Glasgow - City of Sculpture
By Gary Nisbet
Walter Buchan
(1812-78)
After training as a carver under William Mossman I in 1837, he worked closely with the Mossman family of sculptors on many of their commissions for architectural sculpture.

He came to brief prominence with his Trial by Jury frieze on the City and County Buildings, 40-50 Wilson Street (1842-4), which he copied for the interior of the Justiciary Courthouse, Saltmarket (1845, dest. 1910-13); and is believed to have been responsible for the medallion busts of Roman Emperors at the entrance to the former Glasgow Academy, 94 Elmbank Street (1846-7); and the corbel heads and bust of Queen Victoria on the former Wilson & Matheson Warehouse, 42 Glassford Street (c. 1860, attributions: Nisbet).

Another major work by Buchan is the frieze illustrating International Commerce on the former Merchants House, 70-4 Hutcheson Street (1845), which was copied directly from Bertal Thorvalsen's frieze, Triumphal Entry of Alexander into Babylon, in the Villa Carlotta in Tremezzo, Italy (c. 1826), and for which Buchan was paid £56 16s. 4d. on 22 August 1843.

In the 1850s he was employed as a carver on Leeds Town Hall and at the Houses of Parliament, London, and after returning to Glasgow, he became a favourite assistant of John Mossman , with whom he collaborated on the colossal relief s for the Queen's Rooms, 1 La Belle Place (1857-8, now Hindu Mandir).

These depict the rise of civilization and progress, and were mentioned in the press for the quality of their carving and the accuracy of the portraits incorporated into the scheme, including the building's architect, Charles Wilson; its owner, David Bell of Blackhall, his wife depicted as Minerva; and the wealthy art patrons, Stevenson Dalglish and Robert Hutchison, all carved by Buchan from Mossman's models.

He was also responsible for the colossal armorial group at the apex of the building's pediment, which was lost in the early 20th century, and the carver-work on the tenement adjoining the building, 2-5 La Belle Place, which was also designed by Wilson for David Bell, and which features medallion busts and symbols celebrating Bell's name and his interest in Freemasonry (1857).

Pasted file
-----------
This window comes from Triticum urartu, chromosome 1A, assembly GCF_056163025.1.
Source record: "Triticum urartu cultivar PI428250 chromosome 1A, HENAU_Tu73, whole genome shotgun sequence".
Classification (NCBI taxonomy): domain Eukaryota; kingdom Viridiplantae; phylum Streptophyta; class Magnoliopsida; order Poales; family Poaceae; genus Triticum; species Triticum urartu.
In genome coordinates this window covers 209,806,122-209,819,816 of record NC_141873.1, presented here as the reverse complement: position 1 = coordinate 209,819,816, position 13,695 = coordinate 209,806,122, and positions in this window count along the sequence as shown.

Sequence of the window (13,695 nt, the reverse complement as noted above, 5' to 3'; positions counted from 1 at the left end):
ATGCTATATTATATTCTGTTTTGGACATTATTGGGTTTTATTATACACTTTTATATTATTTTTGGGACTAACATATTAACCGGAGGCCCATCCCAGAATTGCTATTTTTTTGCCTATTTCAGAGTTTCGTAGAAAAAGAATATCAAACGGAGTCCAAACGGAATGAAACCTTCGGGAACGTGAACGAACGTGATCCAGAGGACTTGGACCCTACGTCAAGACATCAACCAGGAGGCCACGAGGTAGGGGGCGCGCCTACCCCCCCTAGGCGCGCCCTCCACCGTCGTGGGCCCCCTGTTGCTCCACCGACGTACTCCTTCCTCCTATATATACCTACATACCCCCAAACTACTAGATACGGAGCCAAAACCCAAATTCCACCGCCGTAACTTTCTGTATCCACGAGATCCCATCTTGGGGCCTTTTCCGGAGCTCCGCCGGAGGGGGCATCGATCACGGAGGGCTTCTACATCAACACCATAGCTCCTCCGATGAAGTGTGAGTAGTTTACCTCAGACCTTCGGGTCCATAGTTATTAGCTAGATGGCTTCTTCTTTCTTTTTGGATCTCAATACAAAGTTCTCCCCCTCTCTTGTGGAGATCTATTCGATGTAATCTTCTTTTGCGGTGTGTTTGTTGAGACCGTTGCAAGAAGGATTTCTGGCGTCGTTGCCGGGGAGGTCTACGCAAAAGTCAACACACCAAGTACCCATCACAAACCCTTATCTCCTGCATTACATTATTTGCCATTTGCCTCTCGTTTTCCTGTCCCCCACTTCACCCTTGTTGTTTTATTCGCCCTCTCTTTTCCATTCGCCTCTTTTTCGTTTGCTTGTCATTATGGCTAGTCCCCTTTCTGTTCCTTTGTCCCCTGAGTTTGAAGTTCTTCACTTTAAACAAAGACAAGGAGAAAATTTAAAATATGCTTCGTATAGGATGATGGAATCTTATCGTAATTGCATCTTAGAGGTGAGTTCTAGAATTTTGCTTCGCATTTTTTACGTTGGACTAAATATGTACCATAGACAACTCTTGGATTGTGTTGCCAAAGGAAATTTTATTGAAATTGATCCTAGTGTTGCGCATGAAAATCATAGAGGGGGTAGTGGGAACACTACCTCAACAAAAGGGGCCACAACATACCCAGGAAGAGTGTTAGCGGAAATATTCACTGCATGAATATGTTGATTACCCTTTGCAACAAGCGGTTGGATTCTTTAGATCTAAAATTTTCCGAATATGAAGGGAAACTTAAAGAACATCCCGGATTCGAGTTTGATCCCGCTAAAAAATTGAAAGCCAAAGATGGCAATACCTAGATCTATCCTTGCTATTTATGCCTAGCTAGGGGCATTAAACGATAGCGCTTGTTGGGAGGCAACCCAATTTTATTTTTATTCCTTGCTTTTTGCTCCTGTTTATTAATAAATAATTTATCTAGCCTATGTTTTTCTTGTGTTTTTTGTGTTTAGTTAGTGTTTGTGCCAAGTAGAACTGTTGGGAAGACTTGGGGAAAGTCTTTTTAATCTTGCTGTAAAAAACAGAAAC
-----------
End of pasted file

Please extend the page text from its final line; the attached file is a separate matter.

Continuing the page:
Buchan eventually moved to London but died there in poverty in April 1878, despite John Mossman 's efforts to assist him.

His posthumous reputation, however, was rescued from obscurity by sculptor Archibald Macfarlane Shannan , when he exhibited plaster copies of the Justiciary Courthouse Trial by Jury frieze at the Corporation Galleries in 1911.

This was after a decision was made to destroy the originals during the building's reconstruction in 1910. Shannan's plaster copies replaced these in the new building soon afterwards.

Sources:

  • Gildard ;
  • GG [Queen's Rooms],23 January, 1858, p. 4;
  • A , [Obit: Buchan], 13 April, 1878;
  • A , [Obit: J. Mossman], 26 September, 1890;
  • Nisbet, in McKenzie (2002) ;
  • McKenzie (1999).
 
Works in our Database:
1: La Belle Place (Kelvingrove),
Former Queen's Rooms, 1 La Belle Place
Narrative Friezes, Portraits, Trophies
and Associated Decorative Carving (1857-8)

Sculptors: J Mossman assisted by W Buchan;
Architect: C Wilson; Builder: W York
2: Wilson Street (Merchant City),
Former City and County Buildings, 40-50 Wilson Street,
70-4 Hutcheson Street, 117 Brunswick Street,
On the stylobate of the Wilson street façade
Trial by Jury (1844)
Sculptor: W Buchan, Architects: Clarke & Bell
3: Wilson Street (Merchant City),
Former City and County Buildings, 40-50 Wilson Street,
70-4 Hutcheson Street, 117 Brunswick Street,
On the entablature of Hutcheson Street façade
International Commerce (1843)
Sculptor: W Buchan; Architects: Clarke & Bell
 
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